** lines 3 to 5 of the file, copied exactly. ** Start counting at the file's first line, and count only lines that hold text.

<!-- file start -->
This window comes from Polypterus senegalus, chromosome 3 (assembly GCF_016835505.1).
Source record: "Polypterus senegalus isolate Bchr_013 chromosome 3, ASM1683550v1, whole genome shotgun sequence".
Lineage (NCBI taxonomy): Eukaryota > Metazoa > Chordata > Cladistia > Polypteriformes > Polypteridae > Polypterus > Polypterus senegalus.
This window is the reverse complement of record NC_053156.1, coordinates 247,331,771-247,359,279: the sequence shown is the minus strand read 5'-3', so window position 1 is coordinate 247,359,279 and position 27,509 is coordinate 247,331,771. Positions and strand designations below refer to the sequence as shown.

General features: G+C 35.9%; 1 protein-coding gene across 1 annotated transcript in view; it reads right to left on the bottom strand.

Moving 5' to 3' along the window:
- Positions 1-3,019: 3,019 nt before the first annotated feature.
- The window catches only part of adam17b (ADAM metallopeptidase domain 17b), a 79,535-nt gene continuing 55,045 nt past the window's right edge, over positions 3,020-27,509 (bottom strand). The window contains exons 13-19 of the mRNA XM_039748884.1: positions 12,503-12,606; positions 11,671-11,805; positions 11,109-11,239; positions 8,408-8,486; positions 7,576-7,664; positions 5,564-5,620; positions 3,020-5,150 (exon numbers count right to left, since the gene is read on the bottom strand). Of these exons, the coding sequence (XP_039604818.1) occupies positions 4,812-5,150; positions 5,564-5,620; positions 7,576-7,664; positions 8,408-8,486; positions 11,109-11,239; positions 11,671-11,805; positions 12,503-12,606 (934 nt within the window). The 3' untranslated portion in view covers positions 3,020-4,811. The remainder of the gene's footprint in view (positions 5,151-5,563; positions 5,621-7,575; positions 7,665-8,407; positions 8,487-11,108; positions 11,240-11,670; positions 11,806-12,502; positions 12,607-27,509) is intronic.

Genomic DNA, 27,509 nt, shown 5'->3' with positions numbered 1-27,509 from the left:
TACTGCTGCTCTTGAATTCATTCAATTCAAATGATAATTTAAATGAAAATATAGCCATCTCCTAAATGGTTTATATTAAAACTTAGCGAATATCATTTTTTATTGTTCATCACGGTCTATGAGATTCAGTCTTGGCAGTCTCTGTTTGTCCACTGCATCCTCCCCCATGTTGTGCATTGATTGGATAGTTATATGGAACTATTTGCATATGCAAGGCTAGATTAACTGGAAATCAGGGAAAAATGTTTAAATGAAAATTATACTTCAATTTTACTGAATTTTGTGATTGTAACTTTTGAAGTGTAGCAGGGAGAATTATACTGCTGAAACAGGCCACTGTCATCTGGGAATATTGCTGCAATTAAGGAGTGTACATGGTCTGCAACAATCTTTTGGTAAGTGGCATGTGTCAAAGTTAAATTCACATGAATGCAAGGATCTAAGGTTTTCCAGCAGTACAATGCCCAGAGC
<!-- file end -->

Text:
Lineage (NCBI taxonomy): Eukaryota > Metazoa > Chordata > Cladistia > Polypteriformes > Polypteridae > Polypterus > Polypterus senegalus.
This window is the reverse complement of record NC_053156.1, coordinates 247,331,771-247,359,279: the sequence shown is the minus strand read 5'-3', so window position 1 is coordinate 247,359,279 and position 27,509 is coordinate 247,331,771. Positions and strand designations below refer to the sequence as shown.

General features: G+C 35.9%; 1 protein-coding gene across 1 annotated transcript in view; it reads right to left on the bottom strand.